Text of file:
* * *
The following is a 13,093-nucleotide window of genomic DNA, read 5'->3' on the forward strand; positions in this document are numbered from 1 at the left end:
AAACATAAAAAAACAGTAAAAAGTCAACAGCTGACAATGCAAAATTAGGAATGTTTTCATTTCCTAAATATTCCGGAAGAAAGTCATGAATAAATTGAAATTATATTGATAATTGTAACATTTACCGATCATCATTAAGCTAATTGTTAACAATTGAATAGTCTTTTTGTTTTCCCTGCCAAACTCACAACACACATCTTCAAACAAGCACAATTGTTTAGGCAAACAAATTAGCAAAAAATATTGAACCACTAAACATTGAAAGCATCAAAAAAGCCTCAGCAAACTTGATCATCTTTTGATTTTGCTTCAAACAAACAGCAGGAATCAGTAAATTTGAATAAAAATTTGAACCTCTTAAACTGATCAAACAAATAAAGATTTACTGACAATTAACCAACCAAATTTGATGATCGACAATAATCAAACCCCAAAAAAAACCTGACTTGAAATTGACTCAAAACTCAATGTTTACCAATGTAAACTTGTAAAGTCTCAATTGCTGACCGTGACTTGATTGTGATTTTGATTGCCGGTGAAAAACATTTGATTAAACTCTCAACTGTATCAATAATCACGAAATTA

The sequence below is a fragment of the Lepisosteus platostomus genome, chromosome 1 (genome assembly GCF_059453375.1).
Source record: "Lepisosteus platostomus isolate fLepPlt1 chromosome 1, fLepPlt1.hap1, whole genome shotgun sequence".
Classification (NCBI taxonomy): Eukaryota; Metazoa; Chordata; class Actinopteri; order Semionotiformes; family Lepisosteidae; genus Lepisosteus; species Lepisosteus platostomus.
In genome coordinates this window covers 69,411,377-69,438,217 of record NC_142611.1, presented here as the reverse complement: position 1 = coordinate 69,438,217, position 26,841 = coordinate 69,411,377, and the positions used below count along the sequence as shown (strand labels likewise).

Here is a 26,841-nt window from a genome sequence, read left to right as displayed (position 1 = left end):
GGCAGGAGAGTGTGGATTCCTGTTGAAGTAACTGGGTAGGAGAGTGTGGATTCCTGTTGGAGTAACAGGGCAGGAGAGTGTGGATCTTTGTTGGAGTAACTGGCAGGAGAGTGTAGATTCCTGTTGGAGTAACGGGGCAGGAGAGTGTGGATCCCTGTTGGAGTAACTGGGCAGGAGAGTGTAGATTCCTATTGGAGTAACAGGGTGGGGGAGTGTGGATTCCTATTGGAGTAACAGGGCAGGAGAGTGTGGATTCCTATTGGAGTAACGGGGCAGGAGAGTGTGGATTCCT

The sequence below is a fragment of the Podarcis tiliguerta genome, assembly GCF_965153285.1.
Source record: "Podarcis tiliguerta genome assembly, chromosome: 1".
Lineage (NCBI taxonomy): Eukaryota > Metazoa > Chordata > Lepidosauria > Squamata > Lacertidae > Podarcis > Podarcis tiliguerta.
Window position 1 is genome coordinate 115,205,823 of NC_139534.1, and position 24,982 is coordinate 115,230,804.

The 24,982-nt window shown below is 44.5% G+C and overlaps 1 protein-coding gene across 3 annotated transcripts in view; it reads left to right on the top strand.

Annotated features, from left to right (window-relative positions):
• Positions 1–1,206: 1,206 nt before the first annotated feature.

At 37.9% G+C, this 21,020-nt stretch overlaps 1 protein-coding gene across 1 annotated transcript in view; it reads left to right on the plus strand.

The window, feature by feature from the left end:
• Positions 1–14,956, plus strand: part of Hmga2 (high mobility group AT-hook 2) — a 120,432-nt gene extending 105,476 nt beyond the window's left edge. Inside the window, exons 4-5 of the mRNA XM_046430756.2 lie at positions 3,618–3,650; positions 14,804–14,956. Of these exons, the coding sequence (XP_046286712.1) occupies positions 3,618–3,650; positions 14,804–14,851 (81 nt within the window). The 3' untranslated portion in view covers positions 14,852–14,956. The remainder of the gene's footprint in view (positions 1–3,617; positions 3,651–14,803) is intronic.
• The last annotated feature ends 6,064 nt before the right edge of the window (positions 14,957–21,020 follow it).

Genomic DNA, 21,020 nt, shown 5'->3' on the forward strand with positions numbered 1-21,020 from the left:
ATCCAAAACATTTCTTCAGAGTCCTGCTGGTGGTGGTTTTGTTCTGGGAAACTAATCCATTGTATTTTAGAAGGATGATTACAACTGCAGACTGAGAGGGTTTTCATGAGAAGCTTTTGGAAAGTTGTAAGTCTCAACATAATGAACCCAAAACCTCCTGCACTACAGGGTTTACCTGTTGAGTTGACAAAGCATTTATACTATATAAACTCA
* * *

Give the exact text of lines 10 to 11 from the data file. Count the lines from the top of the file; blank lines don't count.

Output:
Source record: "Podarcis tiliguerta genome assembly, chromosome: 1".
Lineage (NCBI taxonomy): Eukaryota > Metazoa > Chordata > Lepidosauria > Squamata > Lacertidae > Podarcis > Podarcis tiliguerta.